South Africa

NUM reacts angrily to Marinovich’s exposé; Daily Maverick stands by its story

By Greg Nicolson 25 April 2013

The National Union of Mineworkers (NUM) issued a response on Thursday to the Daily Maverick report “Conflict of Interest, Inc: Mining unions’ leaders were representing their members while in corporations’ pay”. The union called the writer racist and said Daily Maverick has shown poor judgement, but the publication sticks by its reporter and his report. By GREG NICOLSON.

In a press release, NUM spokesman Lesiba Seshoka said Daily Maverick writer and photographer Greg Marinovich’s report targeted the union for what is common practice in labour movements and misrepresented the practice of secondment. “The NUM is perturbed by the poor levels of journalism displayed by the writer and his crew at Maverick who have continuously displayed the lowest levels of judgement,” commented Seshoka.

Marinovich’s investigation featured multiple sources admitting that for decades mining houses have paid the salaries of union bosses. “The unions have yet to be officially notified, but Daily Maverick has learnt that the top officials have been alerted to the termination of this agreement by the mining houses that pay their salaries,” reads the article. “After decades of following this underhanded practice, the mining houses that make up the Chamber of Mines have decided to cease paying the salaries of prominent unionists, including NUM president Senzeni Zokwana (paid by Anglo Gold Ashanti), deputy president Piet Mathosa (paid by BHP Billiton), as well as one or two elected office bearers of both Solidarity and UASA,” it continues.

The article points out that payments from mining companies to union bosses could create a massive conflict of interest, especially among ordinary members who the NUM has been fighting to keep since the rise of the Association of Mineworkers and Construction Union and last year’s wildcat strikes across the industry.

The NUM responded through Seshoka: “The writer deliberately distorts what is general practice amongst many unions and limits it to the NUM in his introduction whilst admitting in the body of his article that other unions have been amenable to the practice. The writer, in his racist nature, further goes on to mention the NUM President and Deputy President as being paid salaries by mining companies whilst deliberately leaving the Solidarity and UASA leaders he claims are on the payroll.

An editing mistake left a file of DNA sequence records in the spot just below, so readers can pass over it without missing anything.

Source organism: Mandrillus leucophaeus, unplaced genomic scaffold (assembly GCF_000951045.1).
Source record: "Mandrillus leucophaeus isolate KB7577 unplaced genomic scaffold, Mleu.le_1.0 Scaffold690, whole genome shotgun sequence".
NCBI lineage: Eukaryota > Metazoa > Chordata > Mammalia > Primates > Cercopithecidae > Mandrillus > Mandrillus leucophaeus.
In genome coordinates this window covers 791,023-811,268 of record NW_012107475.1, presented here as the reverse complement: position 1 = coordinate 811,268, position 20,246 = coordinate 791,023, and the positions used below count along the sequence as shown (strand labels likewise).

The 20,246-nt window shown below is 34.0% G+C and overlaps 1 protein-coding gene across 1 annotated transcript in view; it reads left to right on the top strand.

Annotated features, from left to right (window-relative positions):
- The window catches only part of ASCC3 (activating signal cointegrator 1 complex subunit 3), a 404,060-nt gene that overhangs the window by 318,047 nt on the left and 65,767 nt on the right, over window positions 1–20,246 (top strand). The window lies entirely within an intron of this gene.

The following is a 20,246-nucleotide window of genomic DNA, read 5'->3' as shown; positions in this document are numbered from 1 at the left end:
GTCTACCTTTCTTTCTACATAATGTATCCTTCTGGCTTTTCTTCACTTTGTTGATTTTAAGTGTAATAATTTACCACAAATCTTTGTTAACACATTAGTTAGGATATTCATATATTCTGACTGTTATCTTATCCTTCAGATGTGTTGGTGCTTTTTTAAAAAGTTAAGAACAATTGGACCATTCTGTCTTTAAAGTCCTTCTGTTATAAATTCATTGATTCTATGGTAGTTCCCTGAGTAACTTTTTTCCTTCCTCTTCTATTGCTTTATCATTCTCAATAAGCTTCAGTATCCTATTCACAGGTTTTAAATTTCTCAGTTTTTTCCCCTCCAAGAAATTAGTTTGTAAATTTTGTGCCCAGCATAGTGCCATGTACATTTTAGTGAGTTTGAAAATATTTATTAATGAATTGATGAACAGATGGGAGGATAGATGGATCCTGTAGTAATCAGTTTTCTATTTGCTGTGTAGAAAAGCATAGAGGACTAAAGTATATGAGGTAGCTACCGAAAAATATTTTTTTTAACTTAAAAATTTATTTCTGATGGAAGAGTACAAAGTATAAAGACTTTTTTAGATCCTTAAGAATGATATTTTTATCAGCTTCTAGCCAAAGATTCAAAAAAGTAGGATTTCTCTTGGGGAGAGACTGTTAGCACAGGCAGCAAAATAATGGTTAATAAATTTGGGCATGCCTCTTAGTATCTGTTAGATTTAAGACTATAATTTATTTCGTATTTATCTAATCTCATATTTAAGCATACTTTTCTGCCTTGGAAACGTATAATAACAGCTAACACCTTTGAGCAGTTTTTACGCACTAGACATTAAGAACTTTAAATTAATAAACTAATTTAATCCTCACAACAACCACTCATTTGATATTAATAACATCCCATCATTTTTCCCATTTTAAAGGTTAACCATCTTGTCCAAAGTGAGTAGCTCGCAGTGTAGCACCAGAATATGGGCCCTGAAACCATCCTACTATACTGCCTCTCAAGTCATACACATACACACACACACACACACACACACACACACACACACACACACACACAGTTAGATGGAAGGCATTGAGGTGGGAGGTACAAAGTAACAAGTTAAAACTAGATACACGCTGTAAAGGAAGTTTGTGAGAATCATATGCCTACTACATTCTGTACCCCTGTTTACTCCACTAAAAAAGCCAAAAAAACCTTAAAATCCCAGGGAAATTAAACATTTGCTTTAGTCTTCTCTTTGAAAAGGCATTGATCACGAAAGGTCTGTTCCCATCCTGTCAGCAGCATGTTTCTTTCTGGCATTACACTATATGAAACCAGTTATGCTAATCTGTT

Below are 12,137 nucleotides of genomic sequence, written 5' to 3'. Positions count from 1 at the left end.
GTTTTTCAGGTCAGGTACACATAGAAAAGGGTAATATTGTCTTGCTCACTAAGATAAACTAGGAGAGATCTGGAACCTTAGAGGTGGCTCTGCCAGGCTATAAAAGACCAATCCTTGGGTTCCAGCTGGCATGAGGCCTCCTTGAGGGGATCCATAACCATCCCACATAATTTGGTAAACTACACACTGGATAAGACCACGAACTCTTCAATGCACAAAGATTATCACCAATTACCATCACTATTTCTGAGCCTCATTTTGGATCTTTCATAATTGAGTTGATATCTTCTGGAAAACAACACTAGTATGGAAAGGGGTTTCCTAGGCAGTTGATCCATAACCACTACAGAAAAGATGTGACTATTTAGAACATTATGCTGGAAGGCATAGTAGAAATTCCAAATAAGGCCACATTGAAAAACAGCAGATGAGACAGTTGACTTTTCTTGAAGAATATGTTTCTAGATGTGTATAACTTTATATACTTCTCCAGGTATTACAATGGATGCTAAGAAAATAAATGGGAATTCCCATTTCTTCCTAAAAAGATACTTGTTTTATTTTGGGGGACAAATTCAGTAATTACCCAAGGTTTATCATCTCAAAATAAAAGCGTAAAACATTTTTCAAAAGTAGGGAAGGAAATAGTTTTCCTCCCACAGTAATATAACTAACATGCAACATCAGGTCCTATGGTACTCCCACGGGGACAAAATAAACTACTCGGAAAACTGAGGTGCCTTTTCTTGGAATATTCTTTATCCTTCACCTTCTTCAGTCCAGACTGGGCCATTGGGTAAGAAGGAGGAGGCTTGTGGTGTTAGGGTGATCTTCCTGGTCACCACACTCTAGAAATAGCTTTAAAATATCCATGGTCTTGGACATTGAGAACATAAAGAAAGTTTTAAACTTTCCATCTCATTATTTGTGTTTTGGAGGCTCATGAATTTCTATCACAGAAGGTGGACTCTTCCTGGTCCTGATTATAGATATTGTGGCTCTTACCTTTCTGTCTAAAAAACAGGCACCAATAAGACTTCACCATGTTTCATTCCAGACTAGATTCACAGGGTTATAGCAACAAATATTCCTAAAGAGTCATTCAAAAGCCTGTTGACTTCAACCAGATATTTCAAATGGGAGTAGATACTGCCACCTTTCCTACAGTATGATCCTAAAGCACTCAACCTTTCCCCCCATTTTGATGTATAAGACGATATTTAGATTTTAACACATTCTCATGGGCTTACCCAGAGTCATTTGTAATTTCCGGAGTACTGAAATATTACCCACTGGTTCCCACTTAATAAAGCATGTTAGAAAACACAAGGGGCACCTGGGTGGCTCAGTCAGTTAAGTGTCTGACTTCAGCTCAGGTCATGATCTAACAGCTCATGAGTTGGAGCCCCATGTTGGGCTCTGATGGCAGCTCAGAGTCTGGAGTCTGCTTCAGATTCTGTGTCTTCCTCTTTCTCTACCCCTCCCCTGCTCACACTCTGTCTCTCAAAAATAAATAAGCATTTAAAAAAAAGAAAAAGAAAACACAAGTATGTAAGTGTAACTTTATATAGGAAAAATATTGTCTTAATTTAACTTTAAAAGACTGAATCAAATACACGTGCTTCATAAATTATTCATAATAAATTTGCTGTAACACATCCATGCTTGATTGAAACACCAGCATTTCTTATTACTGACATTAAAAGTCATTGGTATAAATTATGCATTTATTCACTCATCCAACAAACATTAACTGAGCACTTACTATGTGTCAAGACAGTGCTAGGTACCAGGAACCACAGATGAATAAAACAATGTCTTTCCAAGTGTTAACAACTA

The practice of union leadership being seconded to the union and being paid by the employer is a universal practice, not an NUM matter or a mining one as the writer wants it to appear,” the spokesman wrote. “Marinovich calls the universal practice practised by all unionists in the country an NUM and an ‘underhand practice’ to suit his narrow goal of besmirching the name of our good union. As a matter of fact, all mineworkers and all workers in general are paid by their employers including himself. Thus, if a worker is elected to a trade union office, it is the employer that pays his salary whilst the said worker does work for the union on a fulltime basis. There has never been and there is no conflict of interest in these.”

Marinovich defended his work on Wednesday. He said he focused on the NUM because it had the most leaders taking salaries from mining companies and those salaries are much higher than what other union leaders receive. As an example he mentioned that only two AMCU officials were on “secondment” but that agreement ended around September 2012 and those officials were receiving about R25,000 a month. The NUM president’s annual salary, paid by Anglo Gold Ashanti, is said to be close to that of the union’s general secretary, reportedly R1.4 million a year.

Marinovich said the article was intended to shed light on the industry and question the role of mining companies and their “corrupt practices”. While the companies continue to fight with workers over a living wage, “How come these mining houses have enough money to pay these astronomical salaries to union leaders?” Marinovich asked. He said he understands the need for companies to pay union salaries in the past but with NUM collecting vast investments it should be able to cover its leaders’ salaries.